4.3395061728395 1 1 1 1 1 1 1 1 1 1 Rating 4.34 (324 Votes)
Episode 2.6: May the Best Man Win - 4.3 out of 5 based on 324 votes

Sara and Felix concoct a scheme to convince Olivia to fall in love with Jasper Dale instead of the wealthy Edwin Clark.

Writer: Grahame Woods 
Director: Harvey Frost 
Special Guests: Joseph Bottoms as Edwin Clark and R.H. Thomson as Jasper Dale 
With: Susan Cox as Peg Bowen 
Original CBC Airdate: January 6, 1991 
Original Disney Airdate: June 10, 1991 
Run Time: 47 minutes


Hetty continues to express her controlling nature over Olivia and her distaste for the socially awkward Jasper Dale. In one scene, Hetty proclaims, "all this photographic prancing around. It will be your undoing Olivia, believe me.  Jasper's photographs complement Olivia's articles nicely as they continue their partnership at the Chronicle.

Olivia's former sweetheart Edwin Clark returns and surprises Olivia by asking her to marry him. Apparently, Hetty intimidated and scared Edwin away nearly ten years before, to maintain her control over Olivia. Only the prospect of Olivia marrying the clumsy Jasper Dale forces Hetty to support Edwin's plans of marriage.

Sara and Felix attempt to prevent Edwin's plans by seeking the help of Peg Bowen. The alleged witch of Avonlea concocts a love potion that will force Olivia to become betrothed to the first unmarried man she sees. Their plan fails however, when Olivia drinks the potion and greets Felix at the door of Rose Cottage, rather than Jasper.

After both Edwin and Jasper propose to Olivia, they discover that a young boy, Teddy Armstrong, has fallen into a well. When the two bachelor's approach the well, Edwin refuses to put himself in harms way to save the boy. Jasper, proving he's the better man, helps Teddy from the well.

After Olivia realizes Edwin's cowardice, she rejects his marriage proposal and accepts Jasper's proposal. Edwin Clark's true nature was expressed when he gypped Teddy out of a nickel and later when he refused to save him from the well.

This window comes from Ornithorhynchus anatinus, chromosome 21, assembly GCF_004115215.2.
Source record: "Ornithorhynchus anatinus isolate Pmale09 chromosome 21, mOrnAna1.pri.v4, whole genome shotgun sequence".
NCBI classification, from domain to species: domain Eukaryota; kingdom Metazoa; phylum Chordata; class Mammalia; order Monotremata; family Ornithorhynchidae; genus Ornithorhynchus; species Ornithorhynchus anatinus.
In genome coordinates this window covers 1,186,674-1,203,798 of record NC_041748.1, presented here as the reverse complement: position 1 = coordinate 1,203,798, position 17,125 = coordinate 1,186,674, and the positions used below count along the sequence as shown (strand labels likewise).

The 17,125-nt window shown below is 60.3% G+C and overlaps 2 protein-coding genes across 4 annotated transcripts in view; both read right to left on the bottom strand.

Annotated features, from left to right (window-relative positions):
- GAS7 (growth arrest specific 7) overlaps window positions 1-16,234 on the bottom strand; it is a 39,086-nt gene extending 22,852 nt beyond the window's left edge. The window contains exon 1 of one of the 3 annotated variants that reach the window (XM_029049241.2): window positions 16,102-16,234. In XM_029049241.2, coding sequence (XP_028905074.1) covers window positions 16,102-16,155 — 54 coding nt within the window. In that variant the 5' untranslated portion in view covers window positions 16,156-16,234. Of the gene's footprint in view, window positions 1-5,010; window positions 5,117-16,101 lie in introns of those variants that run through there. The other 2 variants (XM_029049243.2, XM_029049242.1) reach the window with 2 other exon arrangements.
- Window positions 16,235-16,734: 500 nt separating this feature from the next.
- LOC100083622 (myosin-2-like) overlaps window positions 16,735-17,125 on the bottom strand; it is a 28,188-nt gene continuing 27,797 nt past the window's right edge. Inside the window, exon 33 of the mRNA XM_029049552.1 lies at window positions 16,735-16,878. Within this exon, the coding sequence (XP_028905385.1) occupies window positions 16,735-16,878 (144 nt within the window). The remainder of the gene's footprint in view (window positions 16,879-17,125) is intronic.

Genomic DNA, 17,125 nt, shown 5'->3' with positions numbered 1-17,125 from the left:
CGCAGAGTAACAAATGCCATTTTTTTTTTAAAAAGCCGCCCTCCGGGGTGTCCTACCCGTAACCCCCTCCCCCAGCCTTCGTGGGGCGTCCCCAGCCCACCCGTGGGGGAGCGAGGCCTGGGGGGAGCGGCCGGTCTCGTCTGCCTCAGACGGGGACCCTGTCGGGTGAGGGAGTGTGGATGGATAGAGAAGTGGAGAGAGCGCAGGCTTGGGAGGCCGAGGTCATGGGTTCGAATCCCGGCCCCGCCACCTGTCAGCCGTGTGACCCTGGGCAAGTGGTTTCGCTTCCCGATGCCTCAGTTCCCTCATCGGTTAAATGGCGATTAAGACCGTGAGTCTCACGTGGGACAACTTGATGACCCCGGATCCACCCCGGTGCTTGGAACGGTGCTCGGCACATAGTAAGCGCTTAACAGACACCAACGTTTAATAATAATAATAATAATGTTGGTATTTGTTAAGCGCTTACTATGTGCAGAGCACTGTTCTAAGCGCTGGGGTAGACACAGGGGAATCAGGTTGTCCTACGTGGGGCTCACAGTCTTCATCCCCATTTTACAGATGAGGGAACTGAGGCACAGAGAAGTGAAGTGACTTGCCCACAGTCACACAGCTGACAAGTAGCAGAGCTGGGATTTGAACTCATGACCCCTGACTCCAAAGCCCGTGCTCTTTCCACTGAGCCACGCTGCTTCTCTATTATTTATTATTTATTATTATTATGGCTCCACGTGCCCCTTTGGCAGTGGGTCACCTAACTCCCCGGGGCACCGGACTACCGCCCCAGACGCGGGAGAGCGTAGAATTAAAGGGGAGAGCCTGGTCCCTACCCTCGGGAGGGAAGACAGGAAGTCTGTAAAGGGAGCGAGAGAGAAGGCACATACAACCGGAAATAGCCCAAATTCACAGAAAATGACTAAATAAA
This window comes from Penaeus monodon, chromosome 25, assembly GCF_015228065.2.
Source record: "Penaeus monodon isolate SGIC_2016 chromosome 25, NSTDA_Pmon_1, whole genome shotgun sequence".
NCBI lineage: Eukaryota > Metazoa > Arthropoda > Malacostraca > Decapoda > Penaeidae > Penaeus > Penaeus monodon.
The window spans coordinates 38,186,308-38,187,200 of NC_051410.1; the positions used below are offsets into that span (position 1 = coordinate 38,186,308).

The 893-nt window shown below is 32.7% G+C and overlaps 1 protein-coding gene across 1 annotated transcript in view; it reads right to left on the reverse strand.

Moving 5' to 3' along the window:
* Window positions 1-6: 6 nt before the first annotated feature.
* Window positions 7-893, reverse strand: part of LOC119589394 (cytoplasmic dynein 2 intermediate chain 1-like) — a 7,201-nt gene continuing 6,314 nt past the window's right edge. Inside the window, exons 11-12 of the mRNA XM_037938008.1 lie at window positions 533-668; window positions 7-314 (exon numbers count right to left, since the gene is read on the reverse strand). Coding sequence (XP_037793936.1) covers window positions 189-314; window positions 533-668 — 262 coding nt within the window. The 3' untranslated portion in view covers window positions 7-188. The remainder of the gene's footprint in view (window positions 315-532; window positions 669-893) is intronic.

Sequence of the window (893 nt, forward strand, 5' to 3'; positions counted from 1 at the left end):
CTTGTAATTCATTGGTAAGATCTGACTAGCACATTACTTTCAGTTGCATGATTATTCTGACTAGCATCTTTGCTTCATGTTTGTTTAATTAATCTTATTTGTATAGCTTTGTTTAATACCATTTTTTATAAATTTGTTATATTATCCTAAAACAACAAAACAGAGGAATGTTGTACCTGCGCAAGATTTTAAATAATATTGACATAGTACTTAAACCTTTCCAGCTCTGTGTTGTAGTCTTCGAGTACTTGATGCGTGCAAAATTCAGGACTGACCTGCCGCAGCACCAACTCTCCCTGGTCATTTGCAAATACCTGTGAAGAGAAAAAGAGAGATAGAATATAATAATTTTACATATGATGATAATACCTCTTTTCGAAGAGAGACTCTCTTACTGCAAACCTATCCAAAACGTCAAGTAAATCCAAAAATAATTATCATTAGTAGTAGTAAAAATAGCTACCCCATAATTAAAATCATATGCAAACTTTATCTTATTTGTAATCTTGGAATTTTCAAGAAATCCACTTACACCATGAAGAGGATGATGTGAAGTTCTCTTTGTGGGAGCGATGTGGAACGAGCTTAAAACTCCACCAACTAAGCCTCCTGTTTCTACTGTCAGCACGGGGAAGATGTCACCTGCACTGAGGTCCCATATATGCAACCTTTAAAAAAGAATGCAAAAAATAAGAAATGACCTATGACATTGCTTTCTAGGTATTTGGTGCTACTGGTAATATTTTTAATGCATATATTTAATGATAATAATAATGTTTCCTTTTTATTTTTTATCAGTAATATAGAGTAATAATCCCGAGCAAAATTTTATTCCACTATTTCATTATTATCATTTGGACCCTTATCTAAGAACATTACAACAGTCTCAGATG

This villainous behavior was a good contrast to the good-natured Jasper Dale, who displayed courage and thoughtfulness. Something however, should be said for the boy who fell into the well. After all, if it wasn't for Teddy, Olivia might have reconsidered Edwin's proposal.


When Sara tells Edwin that Olivia has fallen sick, Edwin urgently leaves on his carriage toward the bridge in town, where he collides with Jasper. The problem is that he leaves in the wrong direction! Edwin clearly leaves Rose Cottage while travelling away from town, but somehow arrives in town several minutes later.

Rhetorical Questions

Wasn't it funny when Peg took a sip of the ingredients to her own concoction?

Memorable Quotes

"Just a slight case of Hetty-King-itis!" -Olivia King

"Aunt Olivia and Jasper are far too ancient together. Almost as old as you and father." -Felix King

"Just you promise me Sara, when your turn comes around, you won't get all bamboozled by this love business." --Hetty King

"Well ain't that the pistol!" -Jasper Dale


(1) Sara Stanley describes Jasper Dale's private life in 'The Love Story of the Awkward Man' from chapter 25 of The Golden Road. The eccentric awkward man apparently created a "dream woman", fancies a dress for her, and respectfully kept the feminine items that construed this weird fantasy in a secluded room at Golden Milestone (It's interesting to note that one of the feminine items Jasper acquires for his "dream woman" is a pair of blue satin slippers. Thus, we have the origin of the slippers Sara receives in 'Proof of the Pudding). This is clearly one of the most bizarre stories to ever appear in the Montgomery literature. It's behavior that I would expect from Hitchcock's 'Norman Bates' character. Fortunately, the series discarded this aspect of Jasper's life. 

(2) In this same chapter, we learn that the "dream woman" is Alice Reade, who arrived in Carlisle to teach music. The series representative of Jasper's early love interest was named Addy McNiel, and described in "The Story Girl Earns Her Name."

(3) Teddy Armstrong's character was derived from L.M. Montgomery's Anne of Windy Poplars (1936).  Similar to this episode, Teddy was a cheerful boy who lived with an unfriendly father. In Montgomery's work, Anne and Lewis Allen take a photograph of Teddy and the farmhouse for a prize contest. Sadly, before they could show Teddy the photograph, the young boy dies of pneumonia.  Anne and Lewis give the photograph to a grieving James Armstrong who is grateful to have an image of his son (Thanks to Melina for the reference).


Olivia accepts Jasper's proposal. Edwin Clark's weasily actions helped elevate Jasper to a heroic level.

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